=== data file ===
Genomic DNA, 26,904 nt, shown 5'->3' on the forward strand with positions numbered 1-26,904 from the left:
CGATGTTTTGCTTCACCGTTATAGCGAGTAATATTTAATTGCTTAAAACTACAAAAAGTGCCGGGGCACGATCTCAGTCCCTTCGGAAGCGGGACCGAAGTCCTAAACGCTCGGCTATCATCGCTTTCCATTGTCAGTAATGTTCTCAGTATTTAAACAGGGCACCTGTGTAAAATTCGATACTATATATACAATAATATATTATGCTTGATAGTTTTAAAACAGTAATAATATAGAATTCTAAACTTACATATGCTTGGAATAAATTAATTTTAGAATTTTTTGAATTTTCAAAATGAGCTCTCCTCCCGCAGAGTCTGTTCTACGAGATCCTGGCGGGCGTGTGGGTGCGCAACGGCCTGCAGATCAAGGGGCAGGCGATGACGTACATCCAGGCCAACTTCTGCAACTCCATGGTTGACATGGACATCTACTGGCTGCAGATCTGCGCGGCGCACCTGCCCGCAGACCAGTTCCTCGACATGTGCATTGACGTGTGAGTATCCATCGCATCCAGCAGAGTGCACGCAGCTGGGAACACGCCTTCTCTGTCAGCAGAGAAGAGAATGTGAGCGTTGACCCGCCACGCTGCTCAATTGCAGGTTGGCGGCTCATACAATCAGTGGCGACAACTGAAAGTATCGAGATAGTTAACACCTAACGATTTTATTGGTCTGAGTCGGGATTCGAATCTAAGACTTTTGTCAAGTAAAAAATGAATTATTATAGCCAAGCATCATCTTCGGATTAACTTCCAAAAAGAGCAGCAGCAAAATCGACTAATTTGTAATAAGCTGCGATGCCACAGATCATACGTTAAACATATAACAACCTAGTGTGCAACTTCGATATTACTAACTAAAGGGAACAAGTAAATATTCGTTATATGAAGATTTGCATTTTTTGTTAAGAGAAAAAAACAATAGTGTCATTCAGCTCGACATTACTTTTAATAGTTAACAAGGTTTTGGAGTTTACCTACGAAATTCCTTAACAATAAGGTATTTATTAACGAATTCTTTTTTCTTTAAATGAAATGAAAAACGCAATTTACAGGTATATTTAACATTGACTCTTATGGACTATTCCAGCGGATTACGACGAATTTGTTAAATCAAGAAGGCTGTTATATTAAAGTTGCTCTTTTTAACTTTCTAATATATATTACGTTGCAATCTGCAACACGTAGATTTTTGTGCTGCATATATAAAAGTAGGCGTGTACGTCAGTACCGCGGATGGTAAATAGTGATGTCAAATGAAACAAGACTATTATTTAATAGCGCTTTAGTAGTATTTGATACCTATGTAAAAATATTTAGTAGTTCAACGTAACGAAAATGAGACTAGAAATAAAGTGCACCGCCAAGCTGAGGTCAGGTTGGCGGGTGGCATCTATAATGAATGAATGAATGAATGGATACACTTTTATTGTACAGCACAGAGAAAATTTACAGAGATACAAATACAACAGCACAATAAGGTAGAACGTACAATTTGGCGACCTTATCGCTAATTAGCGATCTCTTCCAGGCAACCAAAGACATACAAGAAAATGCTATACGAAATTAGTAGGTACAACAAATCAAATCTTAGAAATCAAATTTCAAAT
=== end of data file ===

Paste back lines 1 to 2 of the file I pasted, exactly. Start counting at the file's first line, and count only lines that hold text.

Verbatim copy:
Genomic DNA, 26,904 nt, shown 5'->3' on the forward strand with positions numbered 1-26,904 from the left:
CGATGTTTTGCTTCACCGTTATAGCGAGTAATATTTAATTGCTTAAAACTACAAAAAGTGCCGGGGCACGATCTCAGTCCCTTCGGAAGCGGGACCGAAGTCCTAAACGCTCGGCTATCATCGCTTTCCATTGTCAGTAATGTTCTCAGTATTTAAACAGGGCACCTGTGTAAAATTCGATACTATATATACAATAATATATTATGCTTGATAGTTTTAAAACAGTAATAATATAGAATTCTAAACTTACATATGCTTGGAATAAATTAATTTTAGAATTTTTTGAATTTTCAAAATGAGCTCTCCTCCCGCAGAGTCTGTTCTACGAGATCCTGGCGGGCGTGTGGGTGCGCAACGGCCTGCAGATCAAGGGGCAGGCGATGACGTACATCCAGGCCAACTTCTGCAACTCCATGGTTGACATGGACATCTACTGGCTGCAGATCTGCGCGGCGCACCTGCCCGCAGACCAGTTCCTCGACATGTGCATTGACGTGTGAGTATCCATCGCATCCAGCAGAGTGCACGCAGCTGGGAACACGCCTTCTCTGTCAGCAGAGAAGAGAATGTGAGCGTTGACCCGCCACGCTGCTCAATTGCAGGTTGGCGGCTCATACAATCAGTGGCGACAACTGAAAGTATCGAGATAGTTAACACCTAACGATTTTATTGGTCTGAGTCGGGATTCGAATCTAAGACTTTTGTCAAGTAAAAAATGAATTATTATAGCCAAGCATCATCTTCGGATTAACTTCCAAAAAGAGCAGCAGCAAAATCGACTAATTTGTAATAAGCTGCGATGCCACAGATCATACGTTAAACATATAACAACCTAGTGTGCAACTTCGATATTACTAACTAAAGGGAACAAGTAAATATTCGTTATATGAAGATTTGCATTTTTTGTTAAGAGAAAAAAACAATAGTGTCATTCAGCTCGACATTACTTTTAATAGTTAACAAGGTTTTGGAGTTTACCTACGAAATTCCTTAACAATAAGGTATTTATTAACGAATTCTTTTTTCTTTAAATGAAATGAAAAACGCAATTTACAGGTATATTTAACATTGACTCTTATGGACTATTCCAGCGGATTACGACGAATTTGTTAAATCAAGAAGGCTGTTATATTAAAGTTGCTCTTTTTAACTTTCTAATATATATTACGTTGCAATCTGCAACACGTAGATTTTTGTGCTGCATATATAAAAGTAGGCGTGTACGTCAGTACCGCGGATGGTAAATAGTGATGTCAAATGAAACAAGACTATTATTTAATAGCGCTTTAGTAGTATTTGATACCTATGTAAAAATATTTAGTAGTTCAACGTAACGAAAATGAGACTAGAAATAAAGTGCACCGCCAAGCTGAGGTCAGGTTGGCGGGTGGCATCTATAATGAATGAATGAATGAATGGATACACTTTTATTGTACAGCACAGAGAAAATTTACAGAGATACAAATACAACAGCACAATAAGGTAGAACGTACAATTTGGCGACCTTATCGCTAATTAGCGATCTCTTCCAGGCAACCAAAGACATACAAGAAAATGCTATACGAAATTAGTAGGTACAACAAATCAAATCTTAGAAATCAAATTTCAAAT